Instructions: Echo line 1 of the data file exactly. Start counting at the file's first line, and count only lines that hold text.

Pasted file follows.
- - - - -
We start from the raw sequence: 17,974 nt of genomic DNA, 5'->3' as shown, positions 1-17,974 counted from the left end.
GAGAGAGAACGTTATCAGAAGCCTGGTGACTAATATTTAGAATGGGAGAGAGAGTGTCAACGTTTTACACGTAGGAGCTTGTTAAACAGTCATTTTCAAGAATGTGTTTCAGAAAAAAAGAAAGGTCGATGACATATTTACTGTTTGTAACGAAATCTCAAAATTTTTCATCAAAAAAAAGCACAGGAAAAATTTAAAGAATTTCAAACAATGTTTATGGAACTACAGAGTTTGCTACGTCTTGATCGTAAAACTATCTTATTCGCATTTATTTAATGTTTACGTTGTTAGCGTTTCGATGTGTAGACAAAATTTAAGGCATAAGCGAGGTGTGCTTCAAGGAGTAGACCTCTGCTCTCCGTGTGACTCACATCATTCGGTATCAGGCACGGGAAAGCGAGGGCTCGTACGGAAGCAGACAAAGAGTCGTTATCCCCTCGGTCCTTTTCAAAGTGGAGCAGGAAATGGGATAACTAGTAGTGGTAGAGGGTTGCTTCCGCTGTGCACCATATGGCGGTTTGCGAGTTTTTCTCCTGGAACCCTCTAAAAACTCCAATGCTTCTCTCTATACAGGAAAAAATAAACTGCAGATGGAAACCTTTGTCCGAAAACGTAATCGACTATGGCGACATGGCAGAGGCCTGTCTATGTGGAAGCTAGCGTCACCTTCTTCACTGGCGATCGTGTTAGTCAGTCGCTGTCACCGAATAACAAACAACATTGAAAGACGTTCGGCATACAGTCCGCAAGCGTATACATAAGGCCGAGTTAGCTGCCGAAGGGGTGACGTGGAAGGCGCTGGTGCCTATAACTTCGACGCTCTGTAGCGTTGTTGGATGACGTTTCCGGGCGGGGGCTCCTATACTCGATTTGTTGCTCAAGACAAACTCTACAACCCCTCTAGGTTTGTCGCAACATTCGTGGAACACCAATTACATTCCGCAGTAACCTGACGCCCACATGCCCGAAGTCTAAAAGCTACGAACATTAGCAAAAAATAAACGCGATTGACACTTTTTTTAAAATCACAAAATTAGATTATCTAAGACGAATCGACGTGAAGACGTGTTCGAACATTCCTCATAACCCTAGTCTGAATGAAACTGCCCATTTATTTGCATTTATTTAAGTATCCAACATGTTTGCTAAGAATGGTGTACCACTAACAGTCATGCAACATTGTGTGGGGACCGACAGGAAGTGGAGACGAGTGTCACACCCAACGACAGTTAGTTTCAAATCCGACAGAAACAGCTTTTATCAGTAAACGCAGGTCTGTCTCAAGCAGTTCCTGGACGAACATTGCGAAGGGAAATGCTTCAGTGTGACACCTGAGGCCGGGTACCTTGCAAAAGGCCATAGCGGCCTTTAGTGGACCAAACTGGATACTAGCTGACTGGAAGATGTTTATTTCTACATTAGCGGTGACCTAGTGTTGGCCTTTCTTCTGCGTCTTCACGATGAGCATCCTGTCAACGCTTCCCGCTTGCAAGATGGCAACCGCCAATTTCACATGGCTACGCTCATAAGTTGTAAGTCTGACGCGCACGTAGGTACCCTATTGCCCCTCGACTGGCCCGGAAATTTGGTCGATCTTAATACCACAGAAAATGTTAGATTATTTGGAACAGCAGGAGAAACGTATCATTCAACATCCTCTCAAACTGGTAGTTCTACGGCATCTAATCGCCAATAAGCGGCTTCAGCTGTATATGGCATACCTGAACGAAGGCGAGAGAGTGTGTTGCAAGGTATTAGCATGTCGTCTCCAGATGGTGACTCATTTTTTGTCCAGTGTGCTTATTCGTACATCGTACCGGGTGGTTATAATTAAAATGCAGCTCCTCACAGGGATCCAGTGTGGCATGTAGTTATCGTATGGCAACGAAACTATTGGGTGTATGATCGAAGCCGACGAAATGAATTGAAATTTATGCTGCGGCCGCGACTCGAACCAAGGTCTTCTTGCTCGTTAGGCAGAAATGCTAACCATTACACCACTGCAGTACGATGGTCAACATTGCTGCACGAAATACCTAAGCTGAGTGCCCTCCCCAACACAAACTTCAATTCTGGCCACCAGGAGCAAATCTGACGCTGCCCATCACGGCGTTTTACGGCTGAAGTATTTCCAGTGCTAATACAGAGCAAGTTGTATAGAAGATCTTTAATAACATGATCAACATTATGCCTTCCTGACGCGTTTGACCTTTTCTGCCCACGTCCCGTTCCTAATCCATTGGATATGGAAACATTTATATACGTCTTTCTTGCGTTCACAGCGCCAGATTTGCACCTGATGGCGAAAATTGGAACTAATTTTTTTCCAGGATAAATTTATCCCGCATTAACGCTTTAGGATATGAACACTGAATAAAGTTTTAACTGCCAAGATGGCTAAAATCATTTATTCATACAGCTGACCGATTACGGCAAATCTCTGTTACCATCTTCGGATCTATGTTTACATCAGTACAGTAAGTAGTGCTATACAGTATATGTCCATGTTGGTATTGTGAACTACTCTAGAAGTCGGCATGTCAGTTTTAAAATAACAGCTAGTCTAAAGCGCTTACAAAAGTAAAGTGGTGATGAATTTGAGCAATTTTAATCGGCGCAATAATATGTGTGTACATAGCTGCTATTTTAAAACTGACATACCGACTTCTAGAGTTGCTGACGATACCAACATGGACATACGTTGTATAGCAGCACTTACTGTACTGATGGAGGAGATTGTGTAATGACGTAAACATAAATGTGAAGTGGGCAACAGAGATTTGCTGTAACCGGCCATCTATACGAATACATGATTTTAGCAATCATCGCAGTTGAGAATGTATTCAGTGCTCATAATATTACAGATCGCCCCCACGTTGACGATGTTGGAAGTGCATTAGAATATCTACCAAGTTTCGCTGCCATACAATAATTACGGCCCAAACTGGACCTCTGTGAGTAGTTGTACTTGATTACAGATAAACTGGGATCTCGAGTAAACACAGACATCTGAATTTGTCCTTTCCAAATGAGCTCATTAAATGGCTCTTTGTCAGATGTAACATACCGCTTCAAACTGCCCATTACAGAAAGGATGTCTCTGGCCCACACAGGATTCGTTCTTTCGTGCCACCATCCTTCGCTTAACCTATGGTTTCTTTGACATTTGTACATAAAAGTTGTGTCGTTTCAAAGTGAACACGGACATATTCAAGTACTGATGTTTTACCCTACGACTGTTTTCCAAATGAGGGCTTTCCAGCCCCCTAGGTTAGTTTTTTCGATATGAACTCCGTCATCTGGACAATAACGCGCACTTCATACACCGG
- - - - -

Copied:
We start from the raw sequence: 17,974 nt of genomic DNA, 5'->3' as shown, positions 1-17,974 counted from the left end.